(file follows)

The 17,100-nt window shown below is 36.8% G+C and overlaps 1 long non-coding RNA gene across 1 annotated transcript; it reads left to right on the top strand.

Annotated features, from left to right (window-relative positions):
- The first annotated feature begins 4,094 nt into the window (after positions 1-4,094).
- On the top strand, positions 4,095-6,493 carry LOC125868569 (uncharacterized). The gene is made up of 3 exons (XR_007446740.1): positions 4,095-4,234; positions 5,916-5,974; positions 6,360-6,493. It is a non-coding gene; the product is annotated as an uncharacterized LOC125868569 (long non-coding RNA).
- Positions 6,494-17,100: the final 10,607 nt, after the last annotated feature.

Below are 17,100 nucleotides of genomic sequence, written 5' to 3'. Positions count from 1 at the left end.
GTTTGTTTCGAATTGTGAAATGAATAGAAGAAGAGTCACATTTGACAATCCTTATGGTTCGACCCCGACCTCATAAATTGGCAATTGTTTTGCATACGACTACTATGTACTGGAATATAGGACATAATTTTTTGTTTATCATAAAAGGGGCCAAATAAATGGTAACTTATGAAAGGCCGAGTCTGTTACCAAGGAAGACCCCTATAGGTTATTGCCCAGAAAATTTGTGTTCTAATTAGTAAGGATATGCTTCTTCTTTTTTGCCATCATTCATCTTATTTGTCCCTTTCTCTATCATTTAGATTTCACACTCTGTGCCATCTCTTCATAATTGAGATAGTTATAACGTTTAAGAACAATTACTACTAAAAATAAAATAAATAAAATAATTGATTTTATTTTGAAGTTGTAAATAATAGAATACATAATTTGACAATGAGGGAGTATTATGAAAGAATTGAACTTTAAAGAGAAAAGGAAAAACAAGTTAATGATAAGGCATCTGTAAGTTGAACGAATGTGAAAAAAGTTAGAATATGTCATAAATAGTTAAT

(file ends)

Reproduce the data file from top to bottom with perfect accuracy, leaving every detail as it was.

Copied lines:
The 17,100-nt window shown below is 36.8% G+C and overlaps 1 long non-coding RNA gene across 1 annotated transcript; it reads left to right on the top strand.

Annotated features, from left to right (window-relative positions):
- The first annotated feature begins 4,094 nt into the window (after positions 1-4,094).
- On the top strand, positions 4,095-6,493 carry LOC125868569 (uncharacterized). The gene is made up of 3 exons (XR_007446740.1): positions 4,095-4,234; positions 5,916-5,974; positions 6,360-6,493. It is a non-coding gene; the product is annotated as an uncharacterized LOC125868569 (long non-coding RNA).
- Positions 6,494-17,100: the final 10,607 nt, after the last annotated feature.

Below are 17,100 nucleotides of genomic sequence, written 5' to 3'. Positions count from 1 at the left end.
GTTTGTTTCGAATTGTGAAATGAATAGAAGAAGAGTCACATTTGACAATCCTTATGGTTCGACCCCGACCTCATAAATTGGCAATTGTTTTGCATACGACTACTATGTACTGGAATATAGGACATAATTTTTTGTTTATCATAAAAGGGGCCAAATAAATGGTAACTTATGAAAGGCCGAGTCTGTTACCAAGGAAGACCCCTATAGGTTATTGCCCAGAAAATTTGTGTTCTAATTAGTAAGGATATGCTTCTTCTTTTTTGCCATCATTCATCTTATTTGTCCCTTTCTCTATCATTTAGATTTCACACTCTGTGCCATCTCTTCATAATTGAGATAGTTATAACGTTTAAGAACAATTACTACTAAAAATAAAATAAATAAAATAATTGATTTTATTTTGAAGTTGTAAATAATAGAATACATAATTTGACAATGAGGGAGTATTATGAAAGAATTGAACTTTAAAGAGAAAAGGAAAAACAAGTTAATGATAAGGCATCTGTAAGTTGAACGAATGTGAAAAAAGTTAGAATATGTCATAAATAGTTAAT